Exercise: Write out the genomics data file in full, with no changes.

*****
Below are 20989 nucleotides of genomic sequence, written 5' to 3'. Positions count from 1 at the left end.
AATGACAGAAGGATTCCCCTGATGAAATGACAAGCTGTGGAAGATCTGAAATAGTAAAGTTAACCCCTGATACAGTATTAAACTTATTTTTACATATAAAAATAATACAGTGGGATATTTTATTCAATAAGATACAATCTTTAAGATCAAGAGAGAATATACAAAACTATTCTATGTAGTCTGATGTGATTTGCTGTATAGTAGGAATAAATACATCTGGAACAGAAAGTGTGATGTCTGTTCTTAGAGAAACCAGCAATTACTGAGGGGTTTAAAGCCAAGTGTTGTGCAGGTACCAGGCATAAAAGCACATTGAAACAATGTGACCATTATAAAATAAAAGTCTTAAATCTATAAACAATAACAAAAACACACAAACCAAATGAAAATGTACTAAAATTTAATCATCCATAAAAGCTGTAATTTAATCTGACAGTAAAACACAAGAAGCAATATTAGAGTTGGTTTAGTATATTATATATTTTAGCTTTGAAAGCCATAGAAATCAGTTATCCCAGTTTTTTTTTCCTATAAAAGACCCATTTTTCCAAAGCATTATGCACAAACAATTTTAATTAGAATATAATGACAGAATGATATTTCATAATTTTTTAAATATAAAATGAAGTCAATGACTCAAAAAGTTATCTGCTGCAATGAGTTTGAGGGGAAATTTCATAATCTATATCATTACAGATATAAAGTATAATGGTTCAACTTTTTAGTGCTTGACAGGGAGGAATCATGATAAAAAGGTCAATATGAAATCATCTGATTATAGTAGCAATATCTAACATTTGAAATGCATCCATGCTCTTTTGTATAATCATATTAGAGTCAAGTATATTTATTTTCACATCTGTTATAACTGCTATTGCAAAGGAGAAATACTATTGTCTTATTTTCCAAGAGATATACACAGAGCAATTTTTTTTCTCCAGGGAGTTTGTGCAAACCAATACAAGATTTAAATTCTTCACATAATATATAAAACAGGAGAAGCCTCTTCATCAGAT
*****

Below are 20989 nucleotides of genomic sequence, written 5' to 3'. Positions count from 1 at the left end.
AATGACAGAAGGATTCCCCTGATGAAATGACAAGCTGTGGAAGATCTGAAATAGTAAAGTTAACCCCTGATACAGTATTAAACTTATTTTTACATATAAAAATAATACAGTGGGATATTTTATTCAATAAGATACAATCTTTAAGATCAAGAGAGAATATACAAAACTATTCTATGTAGTCTGATGTGATTTGCTGTATAGTAGGAATAAATACATCTGGAACAGAAAGTGTGATGTCTGTTCTTAGAGAAACCAGCAATTACTGAGGGGTTTAAAGCCAAGTGTTGTGCAGGTACCAGGCATAAAAGCACATTGAAACAATGTGACCATTATAAAATAAAAGTCTTAAATCTATAAACAATAACAAAAACACACAAACCAAATGAAAATGTACTAAAATTTAATCATCCATAAAAGCTGTAATTTAATCTGACAGTAAAACACAAGAAGCAATATTAGAGTTGGTTTAGTATATTATATATTTTAGCTTTGAAAGCCATAGAAATCAGTTATCCCAGTTTTTTTTTCCTATAAAAGACCCATTTTTCCAAAGCATTATGCACAAACAATTTTAATTAGAATATAATGACAGAATGATATTTCATAATTTTTTAAATATAAAATGAAGTCAATGACTCAAAAAGTTATCTGCTGCAATGAGTTTGAGGGGAAATTTCATAATCTATATCATTACAGATATAAAGTATAATGGTTCAACTTTTTAGTGCTTGACAGGGAGGAATCATGATAAAAAGGTCAATATGAAATCATCTGATTATAGTAGCAATATCTAACATTTGAAATGCATCCATGCTCTTTTGTATAATCATATTAGAGTCAAGTATATTTATTTTCACATCTGTTATAACTGCTATTGCAAAGGAGAAATACTATTGTCTTATTTTCCAAGAGATATACACAGAGCAATTTTTTTTCTCCAGGGAGTTTGTGCAAACCAATACAAGATTTAAATTCTTCACATAATATATAAAACAGGAGAAGCCTCTTCATCAGAT